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In storage, unfortunately about 2 hours away, I have a 1927 Yankees team photo negative. Would love to get a high quality photo printed from it!
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Old 07-20-2016, 11:59 AM
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Default Crosley Field circa 1939-40

The only one I own...
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Old 07-20-2016, 12:57 PM
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Great shot! So much going on. The flooded field, the players warming up on the tiny stretch of unflooded outfield grass, the factories in the background, the 3 guys sitting in an otherwise empty stadium, the signage.

Love that image.

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Old 07-20-2016, 03:15 PM
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Thanks, Dave. I'm kind of fond of it myself
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Old 07-21-2016, 01:00 PM
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I sold all my baseball ones last year through Hunt. I scanned each one and felt that the actual negatives didn't have great value to me personally, especially since they were largely no-named players. But I love having the scans of them and cleaning them up in photoshop.

I still have a couple hundred left of weird stuff like of U of Michigan sports like tennis, golf, track and field, and soccer; boxer Jackie Fields, women amateur golfers, and a bunch of Detroit area people who made the newspaper for one reason or another. Don't really think there's much interest in them, but I continue to hold out hope. You do have to be very careful with them and they do degrade over time if not stored properly.


Bobby Jones



This is how they degrade over time:


Player's wives


Ann Pennington - old Zigfried Follies actress





Joe Judge


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Old 07-21-2016, 09:38 PM
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Default More negs

Here are a few more original Conlon negatives:

1938 John Riddle Boston Braves
1938 Steve O'Neil Cleveland Indians
1938 Earle Brucker Philadelphia Athletics
1940 Mickey Witek NY Giants
1940-42 Taffy Wright Chicago White Sox (same batting practice session)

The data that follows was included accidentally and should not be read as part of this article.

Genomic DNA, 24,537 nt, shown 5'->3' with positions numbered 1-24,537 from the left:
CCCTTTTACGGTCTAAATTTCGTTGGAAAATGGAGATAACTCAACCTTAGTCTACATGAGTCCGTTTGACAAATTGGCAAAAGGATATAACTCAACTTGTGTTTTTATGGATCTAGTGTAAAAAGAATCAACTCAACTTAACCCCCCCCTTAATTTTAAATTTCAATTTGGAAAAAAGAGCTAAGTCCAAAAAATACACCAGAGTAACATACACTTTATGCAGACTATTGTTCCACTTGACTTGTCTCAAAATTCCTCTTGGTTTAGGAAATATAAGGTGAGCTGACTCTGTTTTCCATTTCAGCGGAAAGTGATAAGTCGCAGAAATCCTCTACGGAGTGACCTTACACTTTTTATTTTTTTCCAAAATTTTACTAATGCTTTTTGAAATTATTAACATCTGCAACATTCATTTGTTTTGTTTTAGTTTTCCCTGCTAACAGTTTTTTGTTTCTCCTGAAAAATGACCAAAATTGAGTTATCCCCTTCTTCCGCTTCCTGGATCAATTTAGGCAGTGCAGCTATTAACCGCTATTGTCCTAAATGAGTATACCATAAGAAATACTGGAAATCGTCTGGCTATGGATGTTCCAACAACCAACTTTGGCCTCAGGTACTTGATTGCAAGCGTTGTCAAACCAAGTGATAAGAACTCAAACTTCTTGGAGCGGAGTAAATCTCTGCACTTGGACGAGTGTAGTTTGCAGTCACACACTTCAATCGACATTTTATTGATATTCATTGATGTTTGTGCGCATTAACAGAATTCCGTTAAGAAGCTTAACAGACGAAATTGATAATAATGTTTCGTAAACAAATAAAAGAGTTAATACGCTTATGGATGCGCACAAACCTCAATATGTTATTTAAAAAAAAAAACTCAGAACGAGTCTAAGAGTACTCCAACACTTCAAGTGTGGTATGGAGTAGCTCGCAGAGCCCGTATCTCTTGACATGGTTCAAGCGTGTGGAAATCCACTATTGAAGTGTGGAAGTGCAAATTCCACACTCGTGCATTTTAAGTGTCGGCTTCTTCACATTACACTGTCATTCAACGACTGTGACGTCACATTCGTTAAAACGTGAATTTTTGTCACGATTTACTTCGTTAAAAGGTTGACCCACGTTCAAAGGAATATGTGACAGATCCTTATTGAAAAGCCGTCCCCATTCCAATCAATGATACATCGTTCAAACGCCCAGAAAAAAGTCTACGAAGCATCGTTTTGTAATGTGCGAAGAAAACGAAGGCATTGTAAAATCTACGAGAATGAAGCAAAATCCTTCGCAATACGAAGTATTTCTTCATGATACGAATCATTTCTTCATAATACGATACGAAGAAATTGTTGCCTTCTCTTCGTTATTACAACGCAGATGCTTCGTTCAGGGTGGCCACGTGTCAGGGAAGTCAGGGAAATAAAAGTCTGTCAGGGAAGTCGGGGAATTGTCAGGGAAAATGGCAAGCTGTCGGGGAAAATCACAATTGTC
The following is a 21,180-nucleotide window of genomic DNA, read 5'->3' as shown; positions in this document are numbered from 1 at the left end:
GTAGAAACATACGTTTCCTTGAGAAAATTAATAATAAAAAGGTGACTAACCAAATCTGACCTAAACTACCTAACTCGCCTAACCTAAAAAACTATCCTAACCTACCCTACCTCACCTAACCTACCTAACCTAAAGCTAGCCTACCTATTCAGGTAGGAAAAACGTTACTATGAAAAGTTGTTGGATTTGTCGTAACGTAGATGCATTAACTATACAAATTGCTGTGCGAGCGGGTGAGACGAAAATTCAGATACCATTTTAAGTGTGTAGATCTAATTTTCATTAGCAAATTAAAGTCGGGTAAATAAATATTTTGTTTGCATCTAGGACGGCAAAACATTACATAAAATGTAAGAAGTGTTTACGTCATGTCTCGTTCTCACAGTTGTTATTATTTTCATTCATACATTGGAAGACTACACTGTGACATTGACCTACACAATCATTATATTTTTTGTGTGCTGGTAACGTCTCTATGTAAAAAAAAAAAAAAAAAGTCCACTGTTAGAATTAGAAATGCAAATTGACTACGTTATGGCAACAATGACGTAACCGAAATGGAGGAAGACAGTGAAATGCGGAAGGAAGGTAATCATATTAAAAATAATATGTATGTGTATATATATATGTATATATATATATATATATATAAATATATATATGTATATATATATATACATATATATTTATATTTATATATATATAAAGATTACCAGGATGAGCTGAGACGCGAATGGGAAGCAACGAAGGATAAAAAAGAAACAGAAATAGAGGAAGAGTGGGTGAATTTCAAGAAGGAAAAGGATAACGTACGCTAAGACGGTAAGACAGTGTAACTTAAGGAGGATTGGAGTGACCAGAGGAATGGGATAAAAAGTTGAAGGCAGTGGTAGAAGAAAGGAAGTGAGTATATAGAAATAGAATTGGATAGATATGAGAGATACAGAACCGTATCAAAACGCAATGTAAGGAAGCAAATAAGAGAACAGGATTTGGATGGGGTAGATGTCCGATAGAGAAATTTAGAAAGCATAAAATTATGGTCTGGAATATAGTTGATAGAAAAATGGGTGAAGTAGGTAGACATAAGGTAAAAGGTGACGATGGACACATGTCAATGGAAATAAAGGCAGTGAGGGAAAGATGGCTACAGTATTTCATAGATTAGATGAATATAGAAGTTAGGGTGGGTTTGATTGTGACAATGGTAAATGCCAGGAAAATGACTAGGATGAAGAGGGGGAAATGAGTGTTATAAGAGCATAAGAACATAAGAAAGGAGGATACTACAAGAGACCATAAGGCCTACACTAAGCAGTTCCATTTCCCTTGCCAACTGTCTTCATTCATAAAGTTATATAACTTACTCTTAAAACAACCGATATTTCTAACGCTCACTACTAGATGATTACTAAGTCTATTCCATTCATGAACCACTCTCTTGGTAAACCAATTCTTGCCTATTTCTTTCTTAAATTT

1939 Taffy Wright Washington Senators
1939 Earl Averill Detroit Tigers

Most of the portraits were used in the following year's Reach or Spalding guide (depending on the league).
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File Type: jpg 1938 John Riddle Boston Braves.jpg (77.0 KB, 352 views)
File Type: jpg SteveONeil1938REACHGuide.jpg (77.6 KB, 348 views)
File Type: jpg EarleBrucker1938ReachGuide.jpg (81.2 KB, 360 views)
File Type: jpg NYGiantsMickeyWitek1940.jpg (77.7 KB, 354 views)
File Type: jpg 1940 to 42 Taffy Wright ChiSox 1.jpg (76.7 KB, 359 views)
File Type: jpg 1940 to 42 Taffy Wright ChiSox 2.jpg (77.7 KB, 353 views)
File Type: jpg 1939 Taffy Wright Senators.jpg (77.7 KB, 352 views)
File Type: jpg 1939 Earl Averill Tigers.jpg (77.6 KB, 350 views)
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Old 07-21-2016, 10:13 PM
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Default More negs

Here is the 1939 Conlon negative of Jack Kramer of the St. Louis Browns. I also attached photos of the 1940 Reach guide to show how Conlon's work was used in the guides.

Charles Conlon really was a significant part of the game for nearly 40 years of the first half of the 20th century. So much of baseball's visual history was recorded through his lens. It is too bad that during his lifetime he didn't receive the proper credit for the legend that he is.
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File Type: jpg 1939JackKramerStLBrowns 001.jpg (76.0 KB, 412 views)
File Type: jpg JackKramerin1940ReachGuide.jpg (78.1 KB, 407 views)
File Type: jpg JackKramerin1940ReachGuideClose.jpg (77.7 KB, 403 views)
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  #32  
Old 07-27-2016, 10:13 AM
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Default conlon negatives

My goodness,

One lot.. all the marbles.. one big ball of wax.. the whole sha-bang....